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The Scene

Tony Shalhoub is mesmerizing in Theresa Rebeck's often funny but ultimately shallow play about discontented New Yorkers. logo
Tony Shalhoub and Patricia Heaton in The Scene
(© Joan Marcus)
An often funny play about deeply unhappy people, Theresa Rebeck's The Scene at Second Stage, chronicles the interrelated betrayals of four contemporary New Yorkers. The humor, for the most part, is a byproduct of recognition.

Early on, Rebeck makes fun of Clea (Anna Camp), a vapid and naïve young blonde who both attracts and repels a couple of sophisticated older men, Charlie and Lewis (Tony Shalhoub and Christopher Evan Welch) at a ritzy rooftop party. We laugh not because the lines are so witty, but rather because the lines are so comically awkward just as it would be at a party.

Moreover, Rebeck undercuts the sitcom aspects of what is essentially a "meet cute" beginning by letting us see the cruelty of the men and their unzipped hypocrisy. At bottom, we know that these two men and this girl are clearly going to have a history. Except it's a history that, in the end, seems forced upon these characters rather than created by them.

Rebeck is monumentally lucky to have Shalhoub doing the digging for her in the role of Charlie, a married man who has a good many admirable qualities, including a genuine love and passion for his wife (Patricia Heaton), a TV executive. However, Charlie is also a once in-demand actor who has hit the professional skids and is miserable at the prospect of having to suck up to an old friend/rival who is producing a dumb TV pilot that just might provide him with some much-needed work.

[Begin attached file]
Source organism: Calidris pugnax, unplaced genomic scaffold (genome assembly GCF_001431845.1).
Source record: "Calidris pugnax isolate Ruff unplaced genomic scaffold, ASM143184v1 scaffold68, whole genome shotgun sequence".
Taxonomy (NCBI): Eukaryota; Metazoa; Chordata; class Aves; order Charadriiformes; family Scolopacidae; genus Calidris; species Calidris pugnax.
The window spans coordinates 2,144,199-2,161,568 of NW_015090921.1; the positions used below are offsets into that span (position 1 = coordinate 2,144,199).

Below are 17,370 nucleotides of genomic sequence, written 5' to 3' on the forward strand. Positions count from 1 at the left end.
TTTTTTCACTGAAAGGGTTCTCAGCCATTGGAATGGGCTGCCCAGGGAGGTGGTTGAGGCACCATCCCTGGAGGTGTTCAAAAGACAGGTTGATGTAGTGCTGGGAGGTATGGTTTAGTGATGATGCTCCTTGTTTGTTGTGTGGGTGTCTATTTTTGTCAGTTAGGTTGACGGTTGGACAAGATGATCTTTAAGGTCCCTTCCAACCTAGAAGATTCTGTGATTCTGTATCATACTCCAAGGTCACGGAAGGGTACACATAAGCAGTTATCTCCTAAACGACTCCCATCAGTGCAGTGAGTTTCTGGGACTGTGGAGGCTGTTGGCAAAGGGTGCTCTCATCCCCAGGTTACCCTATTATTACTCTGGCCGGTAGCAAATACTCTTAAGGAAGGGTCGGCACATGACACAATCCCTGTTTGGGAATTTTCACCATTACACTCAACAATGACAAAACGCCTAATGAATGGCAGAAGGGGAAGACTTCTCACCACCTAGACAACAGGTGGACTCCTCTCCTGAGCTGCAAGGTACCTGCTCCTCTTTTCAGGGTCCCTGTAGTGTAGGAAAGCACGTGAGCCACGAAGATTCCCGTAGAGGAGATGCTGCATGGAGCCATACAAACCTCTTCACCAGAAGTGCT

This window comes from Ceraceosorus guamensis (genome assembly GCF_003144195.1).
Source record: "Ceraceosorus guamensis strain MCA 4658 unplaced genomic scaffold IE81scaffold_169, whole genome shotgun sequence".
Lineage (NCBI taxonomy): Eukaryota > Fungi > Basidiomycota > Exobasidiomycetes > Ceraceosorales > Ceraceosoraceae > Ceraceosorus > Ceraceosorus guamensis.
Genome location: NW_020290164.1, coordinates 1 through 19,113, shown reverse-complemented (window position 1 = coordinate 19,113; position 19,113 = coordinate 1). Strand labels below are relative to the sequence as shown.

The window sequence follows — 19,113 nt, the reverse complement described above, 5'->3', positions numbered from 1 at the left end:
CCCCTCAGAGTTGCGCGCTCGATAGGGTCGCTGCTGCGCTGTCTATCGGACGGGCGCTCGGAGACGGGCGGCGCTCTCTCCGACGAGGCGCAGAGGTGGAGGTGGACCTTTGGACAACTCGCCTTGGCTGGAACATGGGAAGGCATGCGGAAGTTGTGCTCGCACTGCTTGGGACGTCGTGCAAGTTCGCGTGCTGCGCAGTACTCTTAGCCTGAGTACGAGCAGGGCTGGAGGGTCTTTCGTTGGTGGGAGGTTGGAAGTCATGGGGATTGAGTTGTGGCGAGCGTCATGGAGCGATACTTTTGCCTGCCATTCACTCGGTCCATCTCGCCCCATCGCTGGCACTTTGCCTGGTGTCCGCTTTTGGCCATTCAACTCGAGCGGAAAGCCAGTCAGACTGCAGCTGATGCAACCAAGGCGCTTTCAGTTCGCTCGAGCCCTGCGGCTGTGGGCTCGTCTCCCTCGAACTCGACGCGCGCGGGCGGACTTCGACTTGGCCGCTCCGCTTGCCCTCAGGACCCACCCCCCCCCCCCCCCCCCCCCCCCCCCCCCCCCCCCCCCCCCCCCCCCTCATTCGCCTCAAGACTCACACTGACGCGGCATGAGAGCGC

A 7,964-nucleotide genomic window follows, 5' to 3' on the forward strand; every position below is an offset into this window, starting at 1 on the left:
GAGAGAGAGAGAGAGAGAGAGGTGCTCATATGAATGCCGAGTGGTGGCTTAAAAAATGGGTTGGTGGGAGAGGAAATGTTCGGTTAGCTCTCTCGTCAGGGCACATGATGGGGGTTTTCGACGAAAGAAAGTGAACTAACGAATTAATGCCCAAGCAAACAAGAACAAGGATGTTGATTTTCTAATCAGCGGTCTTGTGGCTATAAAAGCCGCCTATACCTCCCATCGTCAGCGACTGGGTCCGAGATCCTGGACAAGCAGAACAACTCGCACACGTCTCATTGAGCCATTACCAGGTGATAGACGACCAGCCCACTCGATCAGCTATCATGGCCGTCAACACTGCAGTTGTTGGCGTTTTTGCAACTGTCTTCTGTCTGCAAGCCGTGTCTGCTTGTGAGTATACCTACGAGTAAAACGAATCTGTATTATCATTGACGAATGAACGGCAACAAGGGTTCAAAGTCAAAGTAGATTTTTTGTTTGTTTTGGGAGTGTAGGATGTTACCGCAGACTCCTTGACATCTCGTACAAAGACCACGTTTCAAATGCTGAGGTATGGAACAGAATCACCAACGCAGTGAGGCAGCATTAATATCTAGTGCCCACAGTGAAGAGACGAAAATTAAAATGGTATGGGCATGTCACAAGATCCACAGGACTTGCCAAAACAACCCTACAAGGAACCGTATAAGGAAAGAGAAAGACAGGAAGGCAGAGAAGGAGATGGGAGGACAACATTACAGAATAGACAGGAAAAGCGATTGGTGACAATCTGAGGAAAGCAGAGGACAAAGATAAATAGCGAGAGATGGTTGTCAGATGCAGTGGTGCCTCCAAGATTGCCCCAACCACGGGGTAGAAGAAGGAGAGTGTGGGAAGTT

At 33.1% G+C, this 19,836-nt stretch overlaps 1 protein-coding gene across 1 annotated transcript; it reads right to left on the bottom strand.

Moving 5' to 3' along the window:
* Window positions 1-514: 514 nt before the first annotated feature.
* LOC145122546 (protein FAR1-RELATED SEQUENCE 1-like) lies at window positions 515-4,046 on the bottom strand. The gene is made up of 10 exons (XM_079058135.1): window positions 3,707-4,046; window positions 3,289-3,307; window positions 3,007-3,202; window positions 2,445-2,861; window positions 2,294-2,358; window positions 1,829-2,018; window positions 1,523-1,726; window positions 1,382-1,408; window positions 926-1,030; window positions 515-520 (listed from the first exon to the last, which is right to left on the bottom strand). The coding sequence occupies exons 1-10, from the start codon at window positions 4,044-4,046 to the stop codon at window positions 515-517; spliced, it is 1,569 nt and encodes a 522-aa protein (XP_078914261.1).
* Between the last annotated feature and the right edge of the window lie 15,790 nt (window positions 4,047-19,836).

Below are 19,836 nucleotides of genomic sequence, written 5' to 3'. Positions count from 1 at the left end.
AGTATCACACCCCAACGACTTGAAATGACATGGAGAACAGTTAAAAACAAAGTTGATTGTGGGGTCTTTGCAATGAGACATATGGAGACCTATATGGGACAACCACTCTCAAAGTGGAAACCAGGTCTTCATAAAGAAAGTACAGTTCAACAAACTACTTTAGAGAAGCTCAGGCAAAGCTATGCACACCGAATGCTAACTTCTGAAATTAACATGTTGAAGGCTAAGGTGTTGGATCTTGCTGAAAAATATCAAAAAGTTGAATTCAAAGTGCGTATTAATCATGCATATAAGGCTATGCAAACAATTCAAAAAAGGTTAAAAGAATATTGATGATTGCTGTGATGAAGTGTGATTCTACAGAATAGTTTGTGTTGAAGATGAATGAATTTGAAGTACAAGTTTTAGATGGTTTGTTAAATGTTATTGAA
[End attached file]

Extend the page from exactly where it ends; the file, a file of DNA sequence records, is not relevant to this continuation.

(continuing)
Need and pride collide when Charlie, compelled by his wife to meet with the producer, leaves the business luncheon feeling totally humiliated. In a blind rage, he goes straight to Lewis' apartment, where his best pal is having a drink with Clea. However, Charlie barely notices the girl as he launches into a volcanic telling of his tale of woe. In the hands of Shalhoub, it's a masterpiece of self-loathing; he is so electrifying that he lights up a lot of glorified clichés. No wonder then that Clea is drawn to his fire and promptly dismisses Lewis.

Most everything that happens from this point on is entirely predictable except for how far Charlie will fall. Rebeck's play resembles Josef von Sternberg's classic film The Blue Angel, but Clea is ultimately no Lola, luring her lover to destruction. She is actually less a siren than a woman who embodies the twisted morals of our time. Ultimately, Clea turns into a comic book caricature and loses what little humanity she had.

Director Rebecca Taichman provides the work with a sheen, aided by a stunning set design by Derek McLane that whisks you between three entirely different locations, seductive lighting design by Natasha Katz, and chic, eye-catching costumes by Jeff Mahshie.

The carefully calibrated histrionics by Shalhoub are a wonder to watch and Welch's sly performance continues to mark him as one of the theater's best young character actors. Camp, who is the only member of the cast who originated her role in this play at the Humana Festival, is mesmerizing to watch but the failure of her performance to transcend the role of the vamp is less her fault than Rebeck's. Ironically, the show's biggest marquee name, Heaton -- an Emmy Award winner for Everybody Loves Raymond -- has the least satisfyingly written role and manages to make little out of it.

In the end, The Scene is the sort of play that looks and acts as if it's something meaningful. But much of what you are responding to is not the writing, but merely theatrical craft of the highest order.

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